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Why use raquo as a page title separation? (21 posts)

  1. gloddy
    Member
    Posted 9 years ago #

    Why are you using raquo as a page title separation? I realize it looks nice, but wouldn't a dash or colon look be more appropriate? I realize it looks cool, but it's a quote, not a separator.
    Regards,
    Christian

  2. Ozh
    Member
    Posted 9 years ago #

    (i don't get it ?)

  3. Beel
    Member
    Posted 9 years ago #

    It would be funny if it weren't such a sad commentary on the human species as a whole ;-)

  4. apoulemanos
    Member
    Posted 9 years ago #

    Agreed.
    And to actually answer the question, I think it's a matter of personal preference. Grammatically, it is incorrect, but so is any punctuation you use, because it's a fragment/title.
    I like them because they're pretty.

  5. gloddy
    Member
    Posted 9 years ago #

    I suppose I take issue with it because we work so hard to make our sites accessible and standards based. How does a raquo come across in a reader for the blind or smartphones or who knows what else? Wouldn't be more sensible to just use a : ? Perhaps I'm being silly here, but it does seem like a legitimate, if small, issue.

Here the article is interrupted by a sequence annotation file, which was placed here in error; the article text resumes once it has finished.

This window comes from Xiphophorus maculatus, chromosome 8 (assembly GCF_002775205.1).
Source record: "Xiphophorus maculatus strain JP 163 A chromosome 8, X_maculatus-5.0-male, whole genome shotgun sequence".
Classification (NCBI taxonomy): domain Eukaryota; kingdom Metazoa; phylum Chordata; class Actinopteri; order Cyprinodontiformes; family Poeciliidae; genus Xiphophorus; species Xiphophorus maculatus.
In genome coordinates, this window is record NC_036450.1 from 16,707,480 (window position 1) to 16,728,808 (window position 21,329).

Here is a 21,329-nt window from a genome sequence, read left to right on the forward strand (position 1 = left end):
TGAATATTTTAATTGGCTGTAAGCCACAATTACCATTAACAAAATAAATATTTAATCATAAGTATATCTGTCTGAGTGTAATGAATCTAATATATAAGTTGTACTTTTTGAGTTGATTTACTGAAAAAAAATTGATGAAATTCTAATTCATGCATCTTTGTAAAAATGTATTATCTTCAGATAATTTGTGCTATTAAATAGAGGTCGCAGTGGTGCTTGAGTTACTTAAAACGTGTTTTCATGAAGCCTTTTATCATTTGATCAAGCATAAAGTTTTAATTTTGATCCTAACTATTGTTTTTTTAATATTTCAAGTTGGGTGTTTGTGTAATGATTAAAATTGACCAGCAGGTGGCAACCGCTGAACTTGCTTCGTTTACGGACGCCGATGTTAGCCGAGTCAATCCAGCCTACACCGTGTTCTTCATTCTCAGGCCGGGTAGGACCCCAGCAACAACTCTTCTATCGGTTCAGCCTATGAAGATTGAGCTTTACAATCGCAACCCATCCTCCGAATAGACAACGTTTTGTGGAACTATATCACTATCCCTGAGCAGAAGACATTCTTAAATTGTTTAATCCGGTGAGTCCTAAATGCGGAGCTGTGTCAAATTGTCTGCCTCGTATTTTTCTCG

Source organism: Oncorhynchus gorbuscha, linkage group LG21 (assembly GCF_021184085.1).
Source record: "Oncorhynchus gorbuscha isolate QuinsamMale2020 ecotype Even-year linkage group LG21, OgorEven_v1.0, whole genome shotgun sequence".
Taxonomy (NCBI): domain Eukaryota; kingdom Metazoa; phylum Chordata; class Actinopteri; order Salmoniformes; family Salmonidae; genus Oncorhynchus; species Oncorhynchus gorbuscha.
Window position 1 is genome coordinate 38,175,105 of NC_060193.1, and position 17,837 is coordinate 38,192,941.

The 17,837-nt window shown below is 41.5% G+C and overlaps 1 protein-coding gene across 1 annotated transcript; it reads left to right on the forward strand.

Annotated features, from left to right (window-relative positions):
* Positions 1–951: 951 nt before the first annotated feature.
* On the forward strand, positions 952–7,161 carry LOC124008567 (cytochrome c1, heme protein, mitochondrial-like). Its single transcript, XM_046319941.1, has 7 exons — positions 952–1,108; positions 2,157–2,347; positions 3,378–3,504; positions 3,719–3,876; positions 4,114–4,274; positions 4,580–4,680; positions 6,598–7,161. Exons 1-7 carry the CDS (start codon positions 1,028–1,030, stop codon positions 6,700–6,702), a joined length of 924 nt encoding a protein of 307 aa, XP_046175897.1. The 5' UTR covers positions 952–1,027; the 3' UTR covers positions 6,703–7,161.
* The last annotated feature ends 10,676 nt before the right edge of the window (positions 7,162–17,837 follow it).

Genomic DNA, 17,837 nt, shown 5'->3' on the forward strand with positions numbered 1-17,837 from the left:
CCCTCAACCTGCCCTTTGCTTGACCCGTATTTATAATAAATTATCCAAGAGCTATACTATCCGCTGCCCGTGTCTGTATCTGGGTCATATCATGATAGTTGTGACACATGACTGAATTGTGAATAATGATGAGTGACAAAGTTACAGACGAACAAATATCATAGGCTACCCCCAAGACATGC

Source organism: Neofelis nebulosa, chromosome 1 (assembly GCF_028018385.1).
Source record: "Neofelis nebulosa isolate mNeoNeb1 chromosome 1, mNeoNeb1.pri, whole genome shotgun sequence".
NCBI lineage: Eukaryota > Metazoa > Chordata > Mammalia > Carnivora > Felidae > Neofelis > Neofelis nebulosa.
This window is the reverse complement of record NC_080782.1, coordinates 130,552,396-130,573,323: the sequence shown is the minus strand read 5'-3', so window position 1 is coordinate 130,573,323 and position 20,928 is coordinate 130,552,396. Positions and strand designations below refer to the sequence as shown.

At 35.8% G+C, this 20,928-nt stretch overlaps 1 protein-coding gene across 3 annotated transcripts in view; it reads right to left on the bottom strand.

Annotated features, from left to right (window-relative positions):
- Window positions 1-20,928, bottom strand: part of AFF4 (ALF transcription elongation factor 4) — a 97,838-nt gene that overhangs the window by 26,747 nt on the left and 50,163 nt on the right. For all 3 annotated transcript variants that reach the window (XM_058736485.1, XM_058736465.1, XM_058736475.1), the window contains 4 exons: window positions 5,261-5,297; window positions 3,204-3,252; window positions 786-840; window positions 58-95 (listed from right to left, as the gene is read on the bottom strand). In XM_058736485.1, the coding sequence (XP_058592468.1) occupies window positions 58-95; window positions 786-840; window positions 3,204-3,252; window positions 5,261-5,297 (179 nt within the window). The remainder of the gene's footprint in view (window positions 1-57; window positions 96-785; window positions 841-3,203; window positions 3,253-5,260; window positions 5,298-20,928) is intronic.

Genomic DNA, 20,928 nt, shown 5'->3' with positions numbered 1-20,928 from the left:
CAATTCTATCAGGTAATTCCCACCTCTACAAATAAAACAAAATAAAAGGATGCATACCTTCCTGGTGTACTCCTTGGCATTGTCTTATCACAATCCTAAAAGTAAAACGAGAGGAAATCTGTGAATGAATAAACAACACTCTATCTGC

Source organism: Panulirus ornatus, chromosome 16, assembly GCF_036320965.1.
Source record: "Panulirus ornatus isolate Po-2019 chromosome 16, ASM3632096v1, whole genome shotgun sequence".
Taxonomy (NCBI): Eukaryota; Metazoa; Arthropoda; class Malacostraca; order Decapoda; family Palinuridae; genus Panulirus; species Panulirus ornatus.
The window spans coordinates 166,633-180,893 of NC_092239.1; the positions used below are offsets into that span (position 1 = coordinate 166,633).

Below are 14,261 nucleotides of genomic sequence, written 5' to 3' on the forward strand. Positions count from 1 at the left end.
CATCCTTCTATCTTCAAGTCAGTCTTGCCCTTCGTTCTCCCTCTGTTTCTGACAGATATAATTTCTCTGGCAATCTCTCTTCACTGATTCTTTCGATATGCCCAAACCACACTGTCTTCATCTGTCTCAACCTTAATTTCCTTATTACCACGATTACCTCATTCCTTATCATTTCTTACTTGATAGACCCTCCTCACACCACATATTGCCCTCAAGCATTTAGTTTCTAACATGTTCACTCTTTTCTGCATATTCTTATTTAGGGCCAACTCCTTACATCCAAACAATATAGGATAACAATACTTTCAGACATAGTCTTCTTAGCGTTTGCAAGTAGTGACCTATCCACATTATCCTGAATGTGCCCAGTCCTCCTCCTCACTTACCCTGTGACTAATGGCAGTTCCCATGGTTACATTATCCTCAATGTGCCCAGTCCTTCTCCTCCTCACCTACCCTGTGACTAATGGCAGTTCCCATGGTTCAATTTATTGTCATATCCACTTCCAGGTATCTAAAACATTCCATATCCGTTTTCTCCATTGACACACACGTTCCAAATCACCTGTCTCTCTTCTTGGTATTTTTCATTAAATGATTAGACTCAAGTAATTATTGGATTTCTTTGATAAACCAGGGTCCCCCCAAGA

6. apoulemanos
    Member
    Posted 9 years ago #

    I never considered accessibility... it's a thought.

  7. gloddy
    Member
    Posted 9 years ago #

    Items contained in quotes may take a different voice in readers for the blind to distinguish it as a quote. How would it deal with a single quote and no closing quote? I honestly don't know. Does anyone know someone who uses such a reader? Something to ponder I suppose.
    In the meantime, anyone know offhand what file I edit to alter it in my own install?

  8. gloddy
    Member
    Posted 9 years ago #

    Nevermind. Found it.
    wp-includes/template-functions-general.php
    line 93

  9. OperaManiac
    Member
    Posted 9 years ago #

    i seriously think parameters like these should be accessible from some advanced panel that can be incorporated in the backend.

  10. blueshadow
    Member
    Posted 8 years ago #

    I got rid of raquo in the title tag through wp-includes/template-functions-general.php. but now i don't know how to get rid of the extra space in the title tag. you can take a look at the code. please help http://www.topretreat.com/index.php/escape-to-virginia-beach/

  11. Umm, there's no need to go editing core files. The function itself is configurable. » is just the DEFAULT. You can use anything you want.

    http://codex.wordpress.org/Template_Tags/wp_title

    Example: here's " :: " being used: http://www.finalgear.com/news/2005/09/15/

  12. dylan
    Member
    Posted 8 years ago #

    I've had this thread in the back of my mind for some time. The "@" symbol caught on like gangbusters, for showing the relationship between a user and a domain -- but there's no similarly ubiquitous symbol for showing the relationship between a document/post and a domain/section.

    I asked some mathematically inclined friends, in case they knew of a way of writing such relationships, and they said, "oh sure: Є"

    Its either html entry & # 1 0 2 8 ; or & # 7 4 5 3 ; (i've had to space them out because neither backticks nor < code > seems to be working)